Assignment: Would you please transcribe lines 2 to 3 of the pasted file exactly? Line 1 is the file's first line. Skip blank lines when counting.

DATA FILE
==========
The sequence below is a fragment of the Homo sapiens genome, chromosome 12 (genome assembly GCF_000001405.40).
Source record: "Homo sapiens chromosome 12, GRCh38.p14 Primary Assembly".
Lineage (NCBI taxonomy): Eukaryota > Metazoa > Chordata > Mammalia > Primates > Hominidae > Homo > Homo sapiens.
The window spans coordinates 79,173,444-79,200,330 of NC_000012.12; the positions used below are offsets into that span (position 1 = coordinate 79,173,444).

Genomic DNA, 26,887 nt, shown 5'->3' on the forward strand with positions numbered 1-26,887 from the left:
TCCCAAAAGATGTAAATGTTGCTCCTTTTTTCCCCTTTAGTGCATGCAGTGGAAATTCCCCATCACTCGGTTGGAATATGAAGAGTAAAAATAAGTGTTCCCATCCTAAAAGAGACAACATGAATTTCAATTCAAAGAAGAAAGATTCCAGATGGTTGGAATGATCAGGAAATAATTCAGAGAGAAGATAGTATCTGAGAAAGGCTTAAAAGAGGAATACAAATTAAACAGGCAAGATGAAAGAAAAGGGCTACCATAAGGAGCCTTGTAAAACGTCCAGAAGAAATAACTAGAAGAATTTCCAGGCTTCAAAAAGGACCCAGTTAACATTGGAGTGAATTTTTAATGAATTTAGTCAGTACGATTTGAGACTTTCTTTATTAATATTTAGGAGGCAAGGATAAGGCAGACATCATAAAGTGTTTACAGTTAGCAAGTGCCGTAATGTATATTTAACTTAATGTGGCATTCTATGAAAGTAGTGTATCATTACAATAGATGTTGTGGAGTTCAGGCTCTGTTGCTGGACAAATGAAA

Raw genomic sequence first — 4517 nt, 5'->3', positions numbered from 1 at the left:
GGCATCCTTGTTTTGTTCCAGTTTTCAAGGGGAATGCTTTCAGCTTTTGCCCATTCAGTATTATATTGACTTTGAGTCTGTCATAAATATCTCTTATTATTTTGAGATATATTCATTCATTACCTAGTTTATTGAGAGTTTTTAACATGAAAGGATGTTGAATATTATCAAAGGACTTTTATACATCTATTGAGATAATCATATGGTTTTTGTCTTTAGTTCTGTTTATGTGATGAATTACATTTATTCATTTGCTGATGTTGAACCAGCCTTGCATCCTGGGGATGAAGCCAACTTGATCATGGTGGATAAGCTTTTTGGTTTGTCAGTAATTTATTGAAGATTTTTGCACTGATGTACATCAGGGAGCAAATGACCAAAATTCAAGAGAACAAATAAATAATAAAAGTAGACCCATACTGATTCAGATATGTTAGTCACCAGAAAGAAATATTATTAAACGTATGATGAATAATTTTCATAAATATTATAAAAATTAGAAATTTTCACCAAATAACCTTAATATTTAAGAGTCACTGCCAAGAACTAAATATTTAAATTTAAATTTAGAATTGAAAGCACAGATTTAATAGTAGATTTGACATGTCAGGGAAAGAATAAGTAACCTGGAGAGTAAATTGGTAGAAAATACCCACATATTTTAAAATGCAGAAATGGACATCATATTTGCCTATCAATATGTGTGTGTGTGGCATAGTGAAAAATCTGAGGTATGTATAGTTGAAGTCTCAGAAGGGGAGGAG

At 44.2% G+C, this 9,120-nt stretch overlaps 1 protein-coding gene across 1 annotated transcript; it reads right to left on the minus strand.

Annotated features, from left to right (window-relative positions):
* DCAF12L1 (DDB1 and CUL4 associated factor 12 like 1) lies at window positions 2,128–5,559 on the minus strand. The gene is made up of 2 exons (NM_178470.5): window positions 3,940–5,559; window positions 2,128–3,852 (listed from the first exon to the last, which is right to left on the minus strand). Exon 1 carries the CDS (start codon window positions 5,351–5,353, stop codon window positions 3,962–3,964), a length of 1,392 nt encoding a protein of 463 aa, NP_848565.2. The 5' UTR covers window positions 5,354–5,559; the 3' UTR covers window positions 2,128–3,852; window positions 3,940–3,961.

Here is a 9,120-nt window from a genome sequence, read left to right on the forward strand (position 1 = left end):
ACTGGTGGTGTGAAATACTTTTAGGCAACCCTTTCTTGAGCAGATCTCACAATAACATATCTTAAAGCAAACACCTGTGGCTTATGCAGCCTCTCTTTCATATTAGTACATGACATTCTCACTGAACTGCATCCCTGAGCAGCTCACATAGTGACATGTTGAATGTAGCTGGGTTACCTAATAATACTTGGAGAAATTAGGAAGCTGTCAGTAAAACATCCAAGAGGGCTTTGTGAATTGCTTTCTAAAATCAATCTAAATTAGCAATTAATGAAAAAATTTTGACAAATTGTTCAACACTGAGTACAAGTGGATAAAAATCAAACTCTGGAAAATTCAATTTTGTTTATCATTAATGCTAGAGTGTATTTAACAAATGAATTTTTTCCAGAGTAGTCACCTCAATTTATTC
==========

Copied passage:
Source record: "Homo sapiens chromosome 12, GRCh38.p14 Primary Assembly".
Lineage (NCBI taxonomy): Eukaryota > Metazoa > Chordata > Mammalia > Primates > Hominidae > Homo > Homo sapiens.